Biology 2e is designed to cover the scope and sequence requirements of a typical two-semester biology course for science majors. The text provides comprehensive coverage of foundational research and core biology concepts through an evolutionary lens. Biology includes rich features that engage students in scientific inquiry, highlight careers in the biological sciences, and offer everyday applications. The book also includes various types of practice and homework questions that help students understand—and apply—key concepts. The 2nd edition has been revised to incorporate clearer, more current, and more dynamic explanations, while maintaining the same organization as the first edition. Art and illustrations have been substantially improved, and the textbook features additional assessments and related resources.
By the end of this section, you will be able to do the following:
Define matter and elements
Describe the interrelationship between protons, neutrons, and electrons
Compare the ways in which electrons can be donated or shared between atoms
Explain the ways in which naturally occurring elements combine to create molecules, cells, tissues, organ systems, and organisms
Course Contents 1. Turning performance (three dimensional equations of motion, coordinate systems, Euler angles, transformation matrices)
2. Airfield performance (take-off and landing)
3. Unsteady climb and descent (including minimum time to climb problem)
4. Cruise flight and transport performance
5. Equations of motion with a wind gradient present
6. Equations of motion applied to various phases of space flight
7. Launch, Vertical flight, delta-V budget, burn out height, staging
8. Gravity perturbations to satellite orbits, J2 effect for low earth orbit satellites, J2,2 effect for Geostationary Earth Orbit sattelites leading to contribution in ï„V budget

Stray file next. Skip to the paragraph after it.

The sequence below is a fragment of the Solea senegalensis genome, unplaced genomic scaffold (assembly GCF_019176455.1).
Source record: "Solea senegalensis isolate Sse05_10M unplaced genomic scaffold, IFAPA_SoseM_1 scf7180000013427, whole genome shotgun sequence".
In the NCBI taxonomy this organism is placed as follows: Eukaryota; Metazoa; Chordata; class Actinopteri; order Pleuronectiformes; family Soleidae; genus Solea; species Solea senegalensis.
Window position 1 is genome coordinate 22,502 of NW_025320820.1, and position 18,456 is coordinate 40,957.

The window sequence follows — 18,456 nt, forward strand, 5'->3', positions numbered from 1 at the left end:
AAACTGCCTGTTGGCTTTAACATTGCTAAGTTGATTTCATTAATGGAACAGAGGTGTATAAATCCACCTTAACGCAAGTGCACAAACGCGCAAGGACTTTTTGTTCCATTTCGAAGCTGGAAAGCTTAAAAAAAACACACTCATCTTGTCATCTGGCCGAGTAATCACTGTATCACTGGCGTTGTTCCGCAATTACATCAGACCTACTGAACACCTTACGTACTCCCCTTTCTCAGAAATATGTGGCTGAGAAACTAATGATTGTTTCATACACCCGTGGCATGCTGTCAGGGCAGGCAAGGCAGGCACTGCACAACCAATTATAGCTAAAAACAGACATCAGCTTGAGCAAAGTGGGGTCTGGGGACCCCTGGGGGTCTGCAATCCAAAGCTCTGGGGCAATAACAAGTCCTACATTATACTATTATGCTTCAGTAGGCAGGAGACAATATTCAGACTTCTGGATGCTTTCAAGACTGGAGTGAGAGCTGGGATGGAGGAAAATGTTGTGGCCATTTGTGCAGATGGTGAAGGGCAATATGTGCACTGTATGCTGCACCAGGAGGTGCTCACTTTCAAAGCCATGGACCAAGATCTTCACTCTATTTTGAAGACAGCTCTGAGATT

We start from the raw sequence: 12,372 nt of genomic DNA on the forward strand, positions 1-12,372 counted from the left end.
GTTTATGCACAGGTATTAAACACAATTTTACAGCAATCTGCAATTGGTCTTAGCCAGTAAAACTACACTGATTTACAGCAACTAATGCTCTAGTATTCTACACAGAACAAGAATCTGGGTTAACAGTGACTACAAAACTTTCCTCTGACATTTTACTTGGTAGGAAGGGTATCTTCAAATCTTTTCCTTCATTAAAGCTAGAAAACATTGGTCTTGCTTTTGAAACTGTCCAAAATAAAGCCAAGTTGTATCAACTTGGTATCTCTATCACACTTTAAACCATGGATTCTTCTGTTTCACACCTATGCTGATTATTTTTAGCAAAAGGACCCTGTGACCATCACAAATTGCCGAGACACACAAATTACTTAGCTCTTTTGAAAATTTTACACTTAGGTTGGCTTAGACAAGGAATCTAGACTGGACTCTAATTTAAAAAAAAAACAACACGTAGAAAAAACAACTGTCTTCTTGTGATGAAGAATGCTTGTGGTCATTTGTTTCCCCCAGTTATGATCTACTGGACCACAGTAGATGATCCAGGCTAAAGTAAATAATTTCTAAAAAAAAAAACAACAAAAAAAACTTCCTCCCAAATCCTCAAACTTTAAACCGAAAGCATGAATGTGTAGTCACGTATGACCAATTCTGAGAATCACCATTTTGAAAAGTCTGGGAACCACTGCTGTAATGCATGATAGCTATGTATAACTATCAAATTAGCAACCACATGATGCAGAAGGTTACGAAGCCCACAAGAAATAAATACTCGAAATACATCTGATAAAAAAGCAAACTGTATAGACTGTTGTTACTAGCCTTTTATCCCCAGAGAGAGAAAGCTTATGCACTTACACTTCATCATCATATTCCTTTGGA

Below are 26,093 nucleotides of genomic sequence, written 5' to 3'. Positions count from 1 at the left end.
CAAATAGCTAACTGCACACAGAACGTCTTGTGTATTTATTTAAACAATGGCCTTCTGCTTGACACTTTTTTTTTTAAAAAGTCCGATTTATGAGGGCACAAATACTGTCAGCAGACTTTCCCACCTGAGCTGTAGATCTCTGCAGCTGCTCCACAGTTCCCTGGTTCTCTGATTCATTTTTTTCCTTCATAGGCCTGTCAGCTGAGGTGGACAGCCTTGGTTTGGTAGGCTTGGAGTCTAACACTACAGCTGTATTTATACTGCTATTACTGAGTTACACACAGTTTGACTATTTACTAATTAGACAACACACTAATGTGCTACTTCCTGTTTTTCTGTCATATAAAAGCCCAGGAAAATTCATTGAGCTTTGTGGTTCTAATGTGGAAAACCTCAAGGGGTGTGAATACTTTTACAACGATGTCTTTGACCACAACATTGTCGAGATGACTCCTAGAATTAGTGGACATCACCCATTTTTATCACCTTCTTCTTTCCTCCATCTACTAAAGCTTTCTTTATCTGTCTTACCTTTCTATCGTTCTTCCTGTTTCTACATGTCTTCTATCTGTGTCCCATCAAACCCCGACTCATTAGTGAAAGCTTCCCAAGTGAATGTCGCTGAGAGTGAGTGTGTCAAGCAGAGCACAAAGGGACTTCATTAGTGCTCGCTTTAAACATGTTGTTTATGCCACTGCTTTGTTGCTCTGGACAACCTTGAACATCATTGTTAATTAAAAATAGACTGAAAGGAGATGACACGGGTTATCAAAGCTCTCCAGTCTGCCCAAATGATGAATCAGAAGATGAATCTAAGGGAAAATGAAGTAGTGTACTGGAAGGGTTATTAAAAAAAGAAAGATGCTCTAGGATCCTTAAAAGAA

9. Patched conics approach for interplanetary flight, gravity assist effect / options for change of excess velocity (2d, 3d), Launch, in orbit insertion.
Study Goals 1. Integrate fundamental disciplines (aero, power and propulsion, mechanics..) to describe the kinematics of aerospace vehicles satisfying real world constraints
2. Derive equations of motion for elementary flight and mission phases (climb, turn, cruise, take-off, launch, orbit)
3. Derive analytical expressions for optimal performance (steepest turn, Breguet Range, patched conics, J2, maneuvers )
4. Determine pros/cons of multi-stage launchers.
5. Assess sun lighting conditions on a satellite.
6. Determine the influence of wind (gradient) on aircraft motion and performance.
7. Develop the theory to describe an interplanetary trajectory as a succession of two-body problems, and apply this concept to real missions.
Chemical rocket propulsion systems for launch, orbital, and interplanetary flight. Modeling of solid, liquid-bipropellant, and hybrid rocket engines. Thermochemistry, prediction of specific impulse. Nozzle flows including real gas and kinetic effects. Structural constraints. Propellant feed systems, turbopumps. Combustion processes in solid, liquid, and hybrid rockets. Cooling; heat sink, ablative, and regenerative.